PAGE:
For a few electric numbers I used my ’59 330 reissue with factory fitted bigsby. This was going through the Fender Deluxe reverb ’65 reissue. For anyone considering a deluxe, it is far too much volume for home use, but for this particular gig it was perfect. People say Fender twins are heavy, but so is this to lug around! I find the vibrato a bit noisy when playing solo, but with a band the noise isn’t audible. It’s like a ticking noise as I presume the effect is applied even when you’re note playing. The amp has a wonderful clean tone and the combination of Gibson into a Fender amp always sounds good to my ears!

The Beatles: Something

 

I saw Paul McCartney last year and loved his arrangement of ‘Something’. He played the first half solo with his ukulele and then the band kicked in for the solo. I tried to go along those lines, didn’t turn out quite as I thought it would, bit of a clash of styles, but it was fun to do! The verse has one of my favourite chord sequences.

I’ve been listening to a lot of Bill Frisell lately, particularly his recordings of Beatles songs. So I guess his influence has rubbed off.  I initially checked out a Ted Greene arrangement, but ended up working out my own thing.

Excuse the one fingered bass playing, injured my middle finger 😦

The rhythm guitar is played with a capo at fret 3. Harrison originally wrote the song in A (check out the demo version) and then put a capo on for the album version, this gives you some of the open strings that you wouldn’t have with barre chords.  Harrison apparently told McCartney to play a simple bass line……message must have not registered!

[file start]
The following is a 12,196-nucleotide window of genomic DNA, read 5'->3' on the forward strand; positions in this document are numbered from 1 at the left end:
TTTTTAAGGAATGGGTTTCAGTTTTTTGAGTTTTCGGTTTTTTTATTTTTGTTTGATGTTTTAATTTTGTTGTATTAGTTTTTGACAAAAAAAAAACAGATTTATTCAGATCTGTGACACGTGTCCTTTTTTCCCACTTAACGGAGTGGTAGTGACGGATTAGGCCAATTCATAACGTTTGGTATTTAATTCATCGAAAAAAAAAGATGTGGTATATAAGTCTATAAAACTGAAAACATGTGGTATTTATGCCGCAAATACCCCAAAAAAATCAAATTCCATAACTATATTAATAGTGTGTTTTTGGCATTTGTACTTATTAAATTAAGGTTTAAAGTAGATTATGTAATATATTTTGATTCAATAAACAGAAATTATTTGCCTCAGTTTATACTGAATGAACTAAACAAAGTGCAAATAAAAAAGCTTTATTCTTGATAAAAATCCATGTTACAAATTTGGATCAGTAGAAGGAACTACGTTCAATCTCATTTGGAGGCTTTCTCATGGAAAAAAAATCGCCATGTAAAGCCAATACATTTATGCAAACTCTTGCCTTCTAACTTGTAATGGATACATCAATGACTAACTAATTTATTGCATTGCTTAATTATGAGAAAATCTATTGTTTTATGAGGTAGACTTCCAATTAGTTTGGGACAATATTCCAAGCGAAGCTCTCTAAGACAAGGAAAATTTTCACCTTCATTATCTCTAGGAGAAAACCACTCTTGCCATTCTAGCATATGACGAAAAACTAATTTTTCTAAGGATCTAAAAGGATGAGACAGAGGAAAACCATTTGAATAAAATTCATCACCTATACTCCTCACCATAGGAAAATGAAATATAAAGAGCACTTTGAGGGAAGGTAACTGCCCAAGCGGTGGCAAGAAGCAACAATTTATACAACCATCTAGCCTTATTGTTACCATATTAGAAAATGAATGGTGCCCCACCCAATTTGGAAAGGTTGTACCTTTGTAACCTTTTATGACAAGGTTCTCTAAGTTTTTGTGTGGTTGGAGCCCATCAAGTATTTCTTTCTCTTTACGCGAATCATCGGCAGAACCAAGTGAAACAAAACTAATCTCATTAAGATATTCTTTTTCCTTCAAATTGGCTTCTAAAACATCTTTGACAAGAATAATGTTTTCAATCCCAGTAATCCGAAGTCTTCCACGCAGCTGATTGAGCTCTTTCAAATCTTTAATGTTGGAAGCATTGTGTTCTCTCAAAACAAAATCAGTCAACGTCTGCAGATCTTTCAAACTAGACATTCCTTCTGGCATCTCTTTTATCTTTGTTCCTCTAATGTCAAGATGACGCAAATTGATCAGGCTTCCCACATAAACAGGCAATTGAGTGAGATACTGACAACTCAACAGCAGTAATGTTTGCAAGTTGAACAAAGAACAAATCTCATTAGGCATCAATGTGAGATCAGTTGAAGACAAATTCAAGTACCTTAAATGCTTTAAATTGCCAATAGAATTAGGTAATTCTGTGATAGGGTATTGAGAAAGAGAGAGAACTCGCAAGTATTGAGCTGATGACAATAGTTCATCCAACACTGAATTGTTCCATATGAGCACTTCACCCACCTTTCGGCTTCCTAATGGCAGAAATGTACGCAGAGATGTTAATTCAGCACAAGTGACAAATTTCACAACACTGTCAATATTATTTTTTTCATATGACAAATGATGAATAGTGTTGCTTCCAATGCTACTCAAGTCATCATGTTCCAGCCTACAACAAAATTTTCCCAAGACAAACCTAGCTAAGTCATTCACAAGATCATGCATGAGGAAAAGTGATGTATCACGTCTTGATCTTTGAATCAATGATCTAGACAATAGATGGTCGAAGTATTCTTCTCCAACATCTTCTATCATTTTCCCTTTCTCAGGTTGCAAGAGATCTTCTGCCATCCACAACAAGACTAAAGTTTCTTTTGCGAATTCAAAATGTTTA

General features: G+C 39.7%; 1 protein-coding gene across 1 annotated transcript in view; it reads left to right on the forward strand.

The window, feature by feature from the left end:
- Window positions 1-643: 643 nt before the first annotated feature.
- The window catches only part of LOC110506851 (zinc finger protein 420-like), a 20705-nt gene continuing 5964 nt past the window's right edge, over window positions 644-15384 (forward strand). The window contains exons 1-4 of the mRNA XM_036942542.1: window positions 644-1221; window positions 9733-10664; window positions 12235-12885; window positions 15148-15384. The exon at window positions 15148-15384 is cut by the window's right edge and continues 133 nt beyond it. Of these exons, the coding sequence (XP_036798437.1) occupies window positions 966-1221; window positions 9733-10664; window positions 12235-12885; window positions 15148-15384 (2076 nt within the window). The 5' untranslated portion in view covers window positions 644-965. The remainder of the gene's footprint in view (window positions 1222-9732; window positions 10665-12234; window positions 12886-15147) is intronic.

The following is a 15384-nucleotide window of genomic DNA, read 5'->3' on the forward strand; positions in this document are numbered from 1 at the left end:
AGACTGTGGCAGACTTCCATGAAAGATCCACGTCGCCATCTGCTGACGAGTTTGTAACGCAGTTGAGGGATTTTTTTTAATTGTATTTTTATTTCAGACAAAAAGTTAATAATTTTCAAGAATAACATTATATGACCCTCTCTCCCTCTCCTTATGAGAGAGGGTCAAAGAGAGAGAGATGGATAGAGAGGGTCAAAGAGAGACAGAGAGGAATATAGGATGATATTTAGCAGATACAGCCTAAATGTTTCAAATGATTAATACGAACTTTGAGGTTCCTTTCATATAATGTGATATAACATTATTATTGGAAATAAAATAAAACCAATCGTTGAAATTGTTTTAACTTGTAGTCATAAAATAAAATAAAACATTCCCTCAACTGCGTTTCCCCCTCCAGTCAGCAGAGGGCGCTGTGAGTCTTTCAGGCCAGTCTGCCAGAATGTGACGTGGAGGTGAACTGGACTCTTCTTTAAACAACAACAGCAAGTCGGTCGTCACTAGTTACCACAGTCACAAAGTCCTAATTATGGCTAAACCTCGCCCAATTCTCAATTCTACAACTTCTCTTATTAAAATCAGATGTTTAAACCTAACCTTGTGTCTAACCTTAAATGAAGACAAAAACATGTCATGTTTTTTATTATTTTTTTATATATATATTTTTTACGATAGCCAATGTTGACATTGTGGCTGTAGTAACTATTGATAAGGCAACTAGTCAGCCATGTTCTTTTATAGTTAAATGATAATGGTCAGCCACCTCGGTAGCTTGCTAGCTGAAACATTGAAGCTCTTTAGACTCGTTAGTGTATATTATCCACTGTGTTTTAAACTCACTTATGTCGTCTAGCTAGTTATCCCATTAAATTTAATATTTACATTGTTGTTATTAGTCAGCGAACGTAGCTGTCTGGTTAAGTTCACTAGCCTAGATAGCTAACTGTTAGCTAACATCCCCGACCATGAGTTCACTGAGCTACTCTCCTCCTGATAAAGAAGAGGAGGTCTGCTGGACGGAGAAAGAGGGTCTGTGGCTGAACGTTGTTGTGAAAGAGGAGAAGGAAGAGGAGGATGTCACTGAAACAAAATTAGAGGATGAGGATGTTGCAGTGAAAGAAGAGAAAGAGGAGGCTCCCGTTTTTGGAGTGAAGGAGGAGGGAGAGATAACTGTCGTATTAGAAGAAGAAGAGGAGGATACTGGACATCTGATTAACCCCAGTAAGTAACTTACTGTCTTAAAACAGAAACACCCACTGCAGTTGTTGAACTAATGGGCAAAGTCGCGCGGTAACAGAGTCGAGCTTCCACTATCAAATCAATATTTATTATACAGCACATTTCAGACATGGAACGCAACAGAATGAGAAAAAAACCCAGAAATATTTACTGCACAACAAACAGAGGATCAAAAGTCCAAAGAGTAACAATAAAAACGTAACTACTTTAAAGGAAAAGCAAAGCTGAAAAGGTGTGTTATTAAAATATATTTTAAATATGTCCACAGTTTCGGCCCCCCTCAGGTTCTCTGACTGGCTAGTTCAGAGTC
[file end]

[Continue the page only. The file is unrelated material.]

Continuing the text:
Here is a great version from the Concert for George:

Hold Back the River

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It’s great to hear guitar music in the charts and James Bay is certainly proving popular with my students. Hold Back the River is a great tune and a good introduction to pinching with right hand rather than using a pick.

Like me James, seems to favour red guitars and plays a cherry Epiphone Century from 1966! Here’s the tab of the main riff. Try to add vibrato at the end of each phrase to sustain each note. A good amount of reverb helps too.

PDF:

James Bay Hold Back the river main riff

The final phrase of the song is most challenging. I prefer to use my thumb to play the note on the 8th fret low E string.

 

B minor atmospheric backing track

 

As a bit of New Year’s resolution I decided that given all of the backing tracks I use on YouTube it was about time I gave something back and put up some of my own. My first backing track is in the key of B minor. It contains the following chords:

  • B minor
  • G maj7
  • E7/G#
  • Aadd9
  • D maj7
  • F#7
  • Asus4

I suppose it’s an intermediate backing track as you can’t use the same scale throughout. The chords to watch out for are E7 and F#7 as these both contain notes outside of the key. Check the video description for further information.

The song structure is:

  • Intro
  • Verse
  • Bridge
  • Chorus
  • Interlude (same as intro)
  • Verse
  • Bridge
  • Chorus
  • Middle
  • Bridge
  • Chorus
  • Outro (same as intro)

I also thought that rather than having a static picture or chord chart it would be nice to have some images for you to look at whilst you improvise. These are pictures from my very amateur photography. They were taken in a small fishing village in Cornwall, England.

If you wish to use this backing track for anything other than practicing soloing, please email me stroudguitar@gmail.com

Please comment below if you have any feedback on the backing track or what sort of style I should go for next.